I think, at least for now, it’s all all right.
Gunn didn’t publish this version, since it struck him as boastful and complacent. The author was saying, “Look, I scored!” Gunn had written precisely the kind of poem he professed to hate. Much later, in 1990, it occurred to him to revive the attempt to describe (but now as a piece of history) the experience of the bathhouse. Visionaries, he tells us,
are much the same, whether they are political or religious or sexual. As hippies were the indirect heirs of the communists between World Wars, so we were the direct heirs of the hippies, drug-visionaries also. At the baths, or in less organized activity, there was a shared sense of adventure, thrilling, hilarious, experimental. In our deliberately distorted vision, we crossed gulfs as dramatic and enormous as those in John Martin’s landscapes, on the huge pinions of our sexual momentum. We tried to make the ecstatic commonplace, each night of it a building block for an apocalyptic Holy City—a City of Eros.
This is an elevated way of characterizing the activities described in the original version of the poem.
Not all the poems are erotic. There is a tribute (one of several he has published) to the poet Robert Duncan, and another to Donald Davie. There is an elegant evocation of the pagan elements found in medieval Christian architecture. Gunn wondered aloud several years ago whether he would ever be able to write anything about his mother. “My Mother’s Pride” is made uncomfortable for me by one daring, but rocky, rhyme. And then there is “The Gas-poker,” which is memorable:
Forty-eight years ago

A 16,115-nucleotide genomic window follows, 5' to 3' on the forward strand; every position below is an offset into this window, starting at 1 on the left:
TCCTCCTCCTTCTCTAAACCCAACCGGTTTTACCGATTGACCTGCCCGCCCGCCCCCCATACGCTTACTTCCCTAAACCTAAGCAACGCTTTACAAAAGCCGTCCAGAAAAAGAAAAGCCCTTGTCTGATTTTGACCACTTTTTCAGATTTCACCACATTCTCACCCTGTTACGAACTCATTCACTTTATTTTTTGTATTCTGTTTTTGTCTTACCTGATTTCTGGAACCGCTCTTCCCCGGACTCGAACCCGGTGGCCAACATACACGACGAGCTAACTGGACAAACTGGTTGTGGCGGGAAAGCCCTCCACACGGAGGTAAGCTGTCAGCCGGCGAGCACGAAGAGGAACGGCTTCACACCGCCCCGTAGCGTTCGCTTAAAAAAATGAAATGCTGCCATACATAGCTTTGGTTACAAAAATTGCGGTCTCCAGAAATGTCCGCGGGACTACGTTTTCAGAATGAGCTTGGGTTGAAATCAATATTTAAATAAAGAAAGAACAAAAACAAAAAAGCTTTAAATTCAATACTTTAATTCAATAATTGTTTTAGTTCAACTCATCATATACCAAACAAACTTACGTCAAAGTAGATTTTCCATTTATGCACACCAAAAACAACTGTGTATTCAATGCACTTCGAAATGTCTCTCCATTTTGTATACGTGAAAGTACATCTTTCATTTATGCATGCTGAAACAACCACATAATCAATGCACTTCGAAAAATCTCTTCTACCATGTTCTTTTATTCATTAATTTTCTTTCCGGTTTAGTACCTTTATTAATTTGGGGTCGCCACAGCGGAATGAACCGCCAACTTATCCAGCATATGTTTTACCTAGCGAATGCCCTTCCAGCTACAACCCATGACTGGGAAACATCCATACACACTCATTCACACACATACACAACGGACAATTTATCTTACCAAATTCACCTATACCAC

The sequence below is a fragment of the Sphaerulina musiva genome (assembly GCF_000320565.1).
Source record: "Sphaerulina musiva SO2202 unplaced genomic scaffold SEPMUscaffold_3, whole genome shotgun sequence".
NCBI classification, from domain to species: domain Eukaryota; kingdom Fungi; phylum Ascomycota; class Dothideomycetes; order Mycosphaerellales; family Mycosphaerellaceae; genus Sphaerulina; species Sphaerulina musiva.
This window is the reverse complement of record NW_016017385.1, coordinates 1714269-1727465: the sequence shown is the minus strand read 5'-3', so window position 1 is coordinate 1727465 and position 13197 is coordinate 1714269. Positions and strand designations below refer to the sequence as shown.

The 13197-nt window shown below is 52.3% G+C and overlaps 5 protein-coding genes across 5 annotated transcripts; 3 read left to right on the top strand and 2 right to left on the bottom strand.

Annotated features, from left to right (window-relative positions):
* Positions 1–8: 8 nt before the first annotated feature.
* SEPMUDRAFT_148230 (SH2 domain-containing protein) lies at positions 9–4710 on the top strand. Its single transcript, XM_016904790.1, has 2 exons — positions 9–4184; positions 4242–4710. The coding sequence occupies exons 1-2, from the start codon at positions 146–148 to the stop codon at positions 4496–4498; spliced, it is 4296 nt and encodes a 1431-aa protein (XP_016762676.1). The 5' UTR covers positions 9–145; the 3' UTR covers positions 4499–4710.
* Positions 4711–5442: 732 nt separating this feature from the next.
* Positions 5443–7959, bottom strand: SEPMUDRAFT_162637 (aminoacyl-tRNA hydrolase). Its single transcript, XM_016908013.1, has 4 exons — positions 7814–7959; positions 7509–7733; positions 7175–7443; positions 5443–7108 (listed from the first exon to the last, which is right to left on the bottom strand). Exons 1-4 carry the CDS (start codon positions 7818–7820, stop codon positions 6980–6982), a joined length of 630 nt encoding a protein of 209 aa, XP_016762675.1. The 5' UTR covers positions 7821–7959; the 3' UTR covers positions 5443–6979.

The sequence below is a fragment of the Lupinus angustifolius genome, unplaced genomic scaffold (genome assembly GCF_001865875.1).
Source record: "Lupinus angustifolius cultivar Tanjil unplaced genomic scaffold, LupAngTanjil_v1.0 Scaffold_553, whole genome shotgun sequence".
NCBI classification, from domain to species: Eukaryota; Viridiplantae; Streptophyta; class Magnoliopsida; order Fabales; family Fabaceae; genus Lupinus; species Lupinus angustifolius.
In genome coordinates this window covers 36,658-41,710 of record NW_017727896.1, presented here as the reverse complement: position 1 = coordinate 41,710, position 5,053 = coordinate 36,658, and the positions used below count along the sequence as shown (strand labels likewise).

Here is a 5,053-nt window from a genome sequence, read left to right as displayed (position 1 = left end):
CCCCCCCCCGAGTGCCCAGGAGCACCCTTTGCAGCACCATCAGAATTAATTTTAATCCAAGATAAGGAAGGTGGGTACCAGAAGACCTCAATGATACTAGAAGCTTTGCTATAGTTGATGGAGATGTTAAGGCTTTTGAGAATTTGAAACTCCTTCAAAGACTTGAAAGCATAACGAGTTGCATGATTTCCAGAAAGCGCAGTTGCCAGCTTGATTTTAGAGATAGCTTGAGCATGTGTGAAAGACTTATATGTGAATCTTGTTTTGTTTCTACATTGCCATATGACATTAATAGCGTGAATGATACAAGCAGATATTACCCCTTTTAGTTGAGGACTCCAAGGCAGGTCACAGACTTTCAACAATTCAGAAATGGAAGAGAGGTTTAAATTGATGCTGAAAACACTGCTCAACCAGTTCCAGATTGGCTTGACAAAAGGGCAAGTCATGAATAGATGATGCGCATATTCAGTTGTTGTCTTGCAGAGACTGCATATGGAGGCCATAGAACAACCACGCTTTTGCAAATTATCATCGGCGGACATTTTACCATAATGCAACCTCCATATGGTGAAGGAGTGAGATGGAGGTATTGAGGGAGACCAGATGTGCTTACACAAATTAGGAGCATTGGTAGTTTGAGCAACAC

—Can it be forty-eight
Since then?—they forced the door
Which she had barricaded
With the full bureau’s weight
Lest anyone find, as they did,
What she had blocked it for.
She had blocked the doorway so,
To keep the children out.
In her red dressing-gown
She wrote notes, all night busy
Pushing things about,
Thinking till she was dizzy,
Before she had lain down.
The children went to and fro
On the harsh winter lawn
Repeating their lament,
A burden, to each other
In the December dawn,
Elder and younger brother,
Till they knew what it meant.
Knew all there was to know.
Coming back off the grass
To the room of her release,
They who had been her treasures
Knew to turn off the gas,
Take the appropriate measures,
Telephone the police.
One image from the flow
Sticks in the stubborn mind:
A sort of backwards flute.
The poker she held up
Breathed from the holes aligned
Into her mouth till, filled up
By its music, she was mute.
In Poetry of the Landscape and the Night, Two Eighteenth-Century Traditions, edited by Charles Peake (London: Edward Arnold, 1967). An admirable anthology.↩
He is very keen on Horace, however. See Shelf Life (University of Michigan Press, 1993) p. 224.↩